André Bazin's Writings
Dudley Andrew's essay on Bazin and Sartre in the new Film Quarterly opens with a shocking fact:
Stacked nearly a meter high in my attic are photocopies of all--or nearly all--Bazin's published writings. This amounts to over 2600 items, of which, scandalously, less than seven per cent are available in French or English.
To which Andrew appends this uncertain note: "Cahiers du Cinéma has rights to all Bazin's published writings. They hope to bring out a complete works some day." For someone who is often thought to be cinema's best-known theorist and critic, and who further was instrumental in the eventual creation of the film studies discipline, this seems baffling.
I've been doing a Bazin immersion the last few weeks, and I'm amazed especially by two things. First, his writings are not about developing a "theory of cinema" in an abstract and 'systematic' manner. Instead, he puts in motion a process of continual exchange between film criticism and film theory. He begins with the films themselves, and their details--formal, stylistic, thematic, etc. His theoretical reflections then arise from a scrutiny of these details. Second, it's striking to see how he did all his theory and criticism work in full public view. As Bert Cardullo points out, Bazin's writings were produced for a range of publications that were variously aligned: liberal (L'Écran Francais); socialist (France-Observateur); left-wing Catholic (Esprit and Radio-Cinéma-Télévision, now Télérama); non-religious and state-run (L'Education Nationale); and conservative (Le Parisien libéré). In addition, of course, he co-founded and wrote for Cahiers du Cinéma. It's staggering to be reminded of how much he accomplished before he contracted leukemia at 36 and died at 40 in 1958.
Today I've been inventorying all the English-language translations of Bazin's writings on my shelves:
-- The two volumes of What is Cinema? (1967, 1971), translated by Hugh Gray. They contain many of his best-known pieces like "The Ontology of the Photographic Image," "The Evolution of the Language of Cinema," "The Virtues and Limitations of Montage," "In Defense of Mixed Cinema," and his essays on Italian neo-realism, the Western, Rossellini, Chaplin, Bresson, De Sica, and so on. (I wonder: do these two volumes of translations contain all the essays from the original 4-volume set of Qu'est-ce que le cinéma?)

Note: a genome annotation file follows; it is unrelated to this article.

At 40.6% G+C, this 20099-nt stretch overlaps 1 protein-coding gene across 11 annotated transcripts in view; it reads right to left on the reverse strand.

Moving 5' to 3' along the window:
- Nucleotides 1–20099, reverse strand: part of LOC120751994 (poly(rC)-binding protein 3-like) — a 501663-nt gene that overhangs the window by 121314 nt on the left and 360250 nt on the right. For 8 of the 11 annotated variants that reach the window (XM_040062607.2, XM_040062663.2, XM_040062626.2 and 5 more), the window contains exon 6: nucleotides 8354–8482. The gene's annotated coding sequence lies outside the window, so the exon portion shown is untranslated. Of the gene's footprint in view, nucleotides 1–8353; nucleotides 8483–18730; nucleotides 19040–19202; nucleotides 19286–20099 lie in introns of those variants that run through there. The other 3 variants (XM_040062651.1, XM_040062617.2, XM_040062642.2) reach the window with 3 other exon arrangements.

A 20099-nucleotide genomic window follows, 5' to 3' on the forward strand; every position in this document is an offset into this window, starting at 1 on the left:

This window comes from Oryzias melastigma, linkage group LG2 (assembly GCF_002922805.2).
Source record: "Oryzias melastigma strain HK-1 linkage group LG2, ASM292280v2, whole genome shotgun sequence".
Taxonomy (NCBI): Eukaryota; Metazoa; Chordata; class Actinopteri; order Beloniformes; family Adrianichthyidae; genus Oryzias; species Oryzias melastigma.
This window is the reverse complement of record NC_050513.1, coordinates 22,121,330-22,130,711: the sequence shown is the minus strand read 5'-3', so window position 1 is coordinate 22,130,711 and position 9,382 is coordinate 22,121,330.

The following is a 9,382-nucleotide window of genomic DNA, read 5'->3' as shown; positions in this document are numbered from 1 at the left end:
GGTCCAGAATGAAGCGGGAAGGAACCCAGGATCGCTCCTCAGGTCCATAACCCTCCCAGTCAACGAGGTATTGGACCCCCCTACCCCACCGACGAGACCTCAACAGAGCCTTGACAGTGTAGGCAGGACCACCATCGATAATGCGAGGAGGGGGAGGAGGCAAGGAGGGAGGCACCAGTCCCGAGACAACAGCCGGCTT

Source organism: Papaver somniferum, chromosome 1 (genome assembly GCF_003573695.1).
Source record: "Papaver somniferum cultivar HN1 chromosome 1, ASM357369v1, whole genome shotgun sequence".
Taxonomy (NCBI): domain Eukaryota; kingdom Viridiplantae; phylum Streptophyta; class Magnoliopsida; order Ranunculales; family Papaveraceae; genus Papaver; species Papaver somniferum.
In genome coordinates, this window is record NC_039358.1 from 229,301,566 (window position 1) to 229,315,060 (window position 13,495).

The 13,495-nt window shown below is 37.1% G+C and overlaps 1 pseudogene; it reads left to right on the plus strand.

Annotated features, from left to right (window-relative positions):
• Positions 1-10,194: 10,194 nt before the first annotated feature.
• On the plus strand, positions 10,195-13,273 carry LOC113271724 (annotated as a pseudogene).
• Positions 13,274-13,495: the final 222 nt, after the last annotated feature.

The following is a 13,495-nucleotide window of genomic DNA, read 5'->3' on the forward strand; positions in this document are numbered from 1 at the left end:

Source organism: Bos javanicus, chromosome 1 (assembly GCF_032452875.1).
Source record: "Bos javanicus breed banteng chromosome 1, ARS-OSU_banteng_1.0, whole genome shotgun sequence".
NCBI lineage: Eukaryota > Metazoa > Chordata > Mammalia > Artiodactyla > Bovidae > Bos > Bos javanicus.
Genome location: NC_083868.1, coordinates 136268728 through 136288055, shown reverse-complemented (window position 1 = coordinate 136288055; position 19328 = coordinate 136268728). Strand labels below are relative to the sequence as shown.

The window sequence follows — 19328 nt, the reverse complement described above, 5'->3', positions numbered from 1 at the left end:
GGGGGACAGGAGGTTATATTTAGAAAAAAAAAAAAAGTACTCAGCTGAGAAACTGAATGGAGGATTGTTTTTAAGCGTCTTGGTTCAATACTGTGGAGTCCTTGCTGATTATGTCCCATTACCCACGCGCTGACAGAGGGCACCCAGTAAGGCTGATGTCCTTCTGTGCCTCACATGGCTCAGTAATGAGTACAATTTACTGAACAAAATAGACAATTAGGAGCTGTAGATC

-- Bazin at Work (1997), edited by Bert Cardullo, with essays on Wyler, Pagnol, adaptation, cinema and theology, Citizen Kane, etc.
-- Jean Renoir (1973), edited by Truffaut.
-- Orson Welles (1978), translated by Jonathan Rosenbaum.
-- The Cinema of Cruelty (1982), with separate sections on: von Stroheim, Dreyer, Sturges, Buñuel, Hitchcock and Kurosawa.
I'm curious: Am I missing any of Bazin's writings available in English?
Starting in the late '60s, the rise of a certain brand of theory--ideological, psychoanalytic, semiotic--was inhospitable and downright hostile to Bazin and his theories of realism inflected by Catholicism and existentialism. In retrospect this was understandable but since the 1980's cinema studies has witnessed the rise of a 'historical turn'. I'm wondering: Has the discipline seen a consequent return to and recuperation of Bazin? Are there signs this might come to pass?
Any ideas you may have on Bazin are welcome.
And now ... fashion? There's a side of me that doesn't get out too much on this blog: a 'foreigner' who's lived in America for two decades but still finds its culture endlessly fascinating (and 'other'). The new issue of Entertainment Weekly has a list of pop culture moments of the last 25 years that influenced fashion. I've gathered here some of the interesting items on it:
Early Madonna (fingerless gloves, lingerie-styled wedding dress, crucifixes); Michael Jackson circa Thriller (Jheri curls, loafers with white socks); Ally McBeal (microminis); Miami Vice (roomy linen suits, sockless loafers); mid-'80s mall pop like Tiffany and Debbie Gibson (biker shorts, skorts, scrunchies); Jennifer Beals in Flashdance (scissored sweatshirts); Gwen Stefani circa No Doubt (white tanks, studded bra straps, bondage pants); Kanye West (those sunglasses); Rihanna (the bob); Janet Jackson circa Rhythm Nation (the military look--epaulets, cadet caps); Pretty in Pink (Molly Ringwald's DIY prom-dress, Duckie's bolo tie); Reality Bites (Lisa Loeb's cat-eye frames); Mr. T in The A-Team (a sort of proto-bling); The Golden Girls (shoulder pads, sequins); early Shania Twain (bare midriffs enter Nashville music culture); Puff Daddy and Mase's "Mo Money Mo Problems" (bright, baggy tracksuits); and Beverly Hills 90210 (sideburns).
-- Jonathan Rosenbaum on Pedro Costa: "I found that, even though I simultaneously loved and had to struggle in diverse ways with all of Costa’s films, Casa de Lava, his only landscape film, was the one that blew me away the most."
-- Two fascinating interviews by Michael Guillen: Catherine Breillat and Elvis Mitchell.
-- David Phelps has been on a roll. At his blog Videoarcadia, he has a post with some reflections and links to his writings including his new piece on Ken Jacobs's Razzle Dazzle at Auteurs' Notebook.
-- Glenn Kenny: "Jean-Luc Godard, Robert Brasillach, and Anti-Semitism: Some observations."
-- At his site Jigsaw Lounge, Neil Young on the Edinburgh film festival.